Business Security & Privacy

GDPR Will Expose Brands That Don’t Care About Their Customers

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On its surface, Europe’s General Data Protection Regulation (GDPR) has touched off a technical fire drill for American companies operating in Europe. These new data privacy rules, set to take effect in May, have companies scrambling to inventory their data and develop systems and policies that comply.

But as challenging as GDPR may be for those working on compliance, the regulations should force a much-deeper appraisal of what values companies apply to their interactions with customers.

As business moves toward data-driven products and services, GDPR should serve as a forcing mechanism for brands to deepen relationships with their customers around consent. For those willing to think beyond pure compliance, GDPR presents a chance to build consumer trust at a time when trust is scarce.

Called by the European Union (EU) “the most important change in data privacy regulation in 20 years,” GDPR is meant to ensure consumer consent about how companies collect and use their information. It will restrict what types of personal data companies can collect, store and use in the EU and will regulate the exportation of personal data outside the EU.

The rules build the concept of a “right to be forgotten” into European law, so EU citizens will be able to ask companies to permanently remove certain online data about them. And in the event of a data breach, companies will have just 72 hours to report it to EU regulators. Those that do not comply could face fines of up to 4 percent of their annual revenue or 20 million Euros, whichever is greater.

The scramble by companies everywhere to comply has largely been about avoiding the risk of being fined. Rather, it should raise questions about corporate values. Customer data is both a source of competitive advantage to the company and the subject of rapidly-increasing suspicion to consumers.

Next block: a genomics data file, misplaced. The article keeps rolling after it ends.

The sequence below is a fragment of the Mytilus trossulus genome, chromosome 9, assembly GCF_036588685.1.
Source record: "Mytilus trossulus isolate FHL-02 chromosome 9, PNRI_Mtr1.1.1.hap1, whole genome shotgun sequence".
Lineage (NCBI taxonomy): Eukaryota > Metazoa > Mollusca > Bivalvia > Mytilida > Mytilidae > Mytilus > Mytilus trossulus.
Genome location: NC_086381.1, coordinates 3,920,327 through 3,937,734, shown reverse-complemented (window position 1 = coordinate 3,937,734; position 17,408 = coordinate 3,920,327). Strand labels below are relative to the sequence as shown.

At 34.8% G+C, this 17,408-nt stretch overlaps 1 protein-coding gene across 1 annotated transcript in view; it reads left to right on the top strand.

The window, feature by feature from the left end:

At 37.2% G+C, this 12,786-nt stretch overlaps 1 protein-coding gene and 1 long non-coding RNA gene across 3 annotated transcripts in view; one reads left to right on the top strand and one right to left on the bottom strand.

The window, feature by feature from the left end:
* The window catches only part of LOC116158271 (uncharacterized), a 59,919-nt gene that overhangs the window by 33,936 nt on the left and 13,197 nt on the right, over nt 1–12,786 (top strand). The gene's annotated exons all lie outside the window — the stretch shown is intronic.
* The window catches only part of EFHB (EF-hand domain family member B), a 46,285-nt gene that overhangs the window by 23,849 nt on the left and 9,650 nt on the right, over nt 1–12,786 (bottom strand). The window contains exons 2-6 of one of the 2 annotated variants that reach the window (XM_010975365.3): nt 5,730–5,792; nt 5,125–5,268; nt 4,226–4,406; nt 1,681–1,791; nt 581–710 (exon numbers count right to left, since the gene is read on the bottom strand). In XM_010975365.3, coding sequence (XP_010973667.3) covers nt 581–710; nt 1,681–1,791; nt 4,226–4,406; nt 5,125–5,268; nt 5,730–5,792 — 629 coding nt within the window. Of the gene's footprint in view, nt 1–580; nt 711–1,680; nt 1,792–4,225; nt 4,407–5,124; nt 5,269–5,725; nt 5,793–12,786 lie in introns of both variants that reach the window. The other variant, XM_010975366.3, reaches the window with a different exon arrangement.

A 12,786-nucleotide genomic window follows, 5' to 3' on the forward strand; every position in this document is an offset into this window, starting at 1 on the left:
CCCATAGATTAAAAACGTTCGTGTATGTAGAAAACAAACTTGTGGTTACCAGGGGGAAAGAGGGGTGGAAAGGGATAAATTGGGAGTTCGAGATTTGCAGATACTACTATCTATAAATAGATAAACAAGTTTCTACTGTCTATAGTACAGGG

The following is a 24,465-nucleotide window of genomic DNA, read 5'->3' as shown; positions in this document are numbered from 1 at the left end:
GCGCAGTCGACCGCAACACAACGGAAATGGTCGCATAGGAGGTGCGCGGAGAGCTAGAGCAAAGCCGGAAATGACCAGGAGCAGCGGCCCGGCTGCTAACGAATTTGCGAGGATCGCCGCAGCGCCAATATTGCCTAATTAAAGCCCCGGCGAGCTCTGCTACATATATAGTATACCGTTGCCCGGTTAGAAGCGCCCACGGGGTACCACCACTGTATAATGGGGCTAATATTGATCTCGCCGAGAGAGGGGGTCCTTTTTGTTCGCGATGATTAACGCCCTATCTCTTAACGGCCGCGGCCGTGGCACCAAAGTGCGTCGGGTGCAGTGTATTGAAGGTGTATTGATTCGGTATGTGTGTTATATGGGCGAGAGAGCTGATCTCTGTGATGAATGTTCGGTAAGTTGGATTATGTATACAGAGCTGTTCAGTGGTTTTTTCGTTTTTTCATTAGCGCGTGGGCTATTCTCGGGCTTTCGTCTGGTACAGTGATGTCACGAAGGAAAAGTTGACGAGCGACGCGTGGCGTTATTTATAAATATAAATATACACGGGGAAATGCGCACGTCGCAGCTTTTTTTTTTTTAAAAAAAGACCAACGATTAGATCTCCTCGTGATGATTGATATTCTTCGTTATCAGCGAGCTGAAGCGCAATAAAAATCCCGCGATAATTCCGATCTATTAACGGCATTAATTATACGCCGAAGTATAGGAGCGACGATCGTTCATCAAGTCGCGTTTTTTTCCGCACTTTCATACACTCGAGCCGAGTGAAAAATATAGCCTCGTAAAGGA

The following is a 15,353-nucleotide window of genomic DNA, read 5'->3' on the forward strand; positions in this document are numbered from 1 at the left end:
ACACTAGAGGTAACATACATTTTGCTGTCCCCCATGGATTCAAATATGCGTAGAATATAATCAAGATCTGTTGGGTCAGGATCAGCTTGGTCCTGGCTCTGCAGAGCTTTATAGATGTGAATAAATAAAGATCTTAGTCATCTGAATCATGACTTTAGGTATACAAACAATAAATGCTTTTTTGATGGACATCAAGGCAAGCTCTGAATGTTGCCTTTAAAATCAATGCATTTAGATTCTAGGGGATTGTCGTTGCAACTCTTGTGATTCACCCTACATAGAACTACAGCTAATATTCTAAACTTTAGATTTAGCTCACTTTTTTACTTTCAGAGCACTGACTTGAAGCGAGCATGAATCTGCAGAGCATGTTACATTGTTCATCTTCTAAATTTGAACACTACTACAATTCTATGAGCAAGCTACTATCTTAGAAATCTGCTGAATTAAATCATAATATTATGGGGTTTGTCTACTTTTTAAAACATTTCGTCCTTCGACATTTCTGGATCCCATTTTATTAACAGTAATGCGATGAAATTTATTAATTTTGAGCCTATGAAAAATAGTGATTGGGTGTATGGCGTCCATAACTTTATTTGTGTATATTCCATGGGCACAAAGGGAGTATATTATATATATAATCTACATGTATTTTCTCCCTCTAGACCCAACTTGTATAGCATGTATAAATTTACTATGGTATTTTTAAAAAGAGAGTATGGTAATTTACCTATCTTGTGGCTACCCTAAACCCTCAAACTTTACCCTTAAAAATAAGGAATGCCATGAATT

In the United States, for example, among the very top concerns of internet users is how companies and governments use their personal data, according to research done by Statista in May, 2017. Other research shows that 68 percent of consumers do not trust brands with their personal information. It also shows that trust is a key factor in how consumers pick their preferred brands.

Data is both fundamental to digital business models and the most precious thing a customer can share. In some ways it is more valuable than money. As consumer concern about privacy grows, how companies treat data will define the brand experience.

The way companies react to GDPR can be seen as a bellwether. At many companies, legal teams are pouring over the language looking for loopholes; At others, they are making changes to their privacy policies in the hope that it will be enough to comply; Still others are looking at the whole thing as a purely technical exercise, an opportunity to clean up their data.

But for companies that view GDPR as a chance to re-think the value exchange with their customers — and to make that exchange both explicit and fair — the moment can be truly transformative.

Such big tech companies as Facebook, Google, Amazon and Microsoft have all publicly committed to meeting the privacy standard, a huge undertaking for companies of their scale with reams of customer-related data. But it remains unclear if they will follow the letter of the regulation or go further and fully embrace its spirit. Their example will be closely watched by smaller tech companies.

GDPR will re-set expectations for consumers, both in Europe and beyond. It will explicitly tip the balance of power their way, giving them real control over what data they share and how it is used. Those companies that welcome the change, that treat their customers as partners in how they use their data, that truly put their customers first, will build new levels of loyalty and unlock even more opportunities to put data to work.


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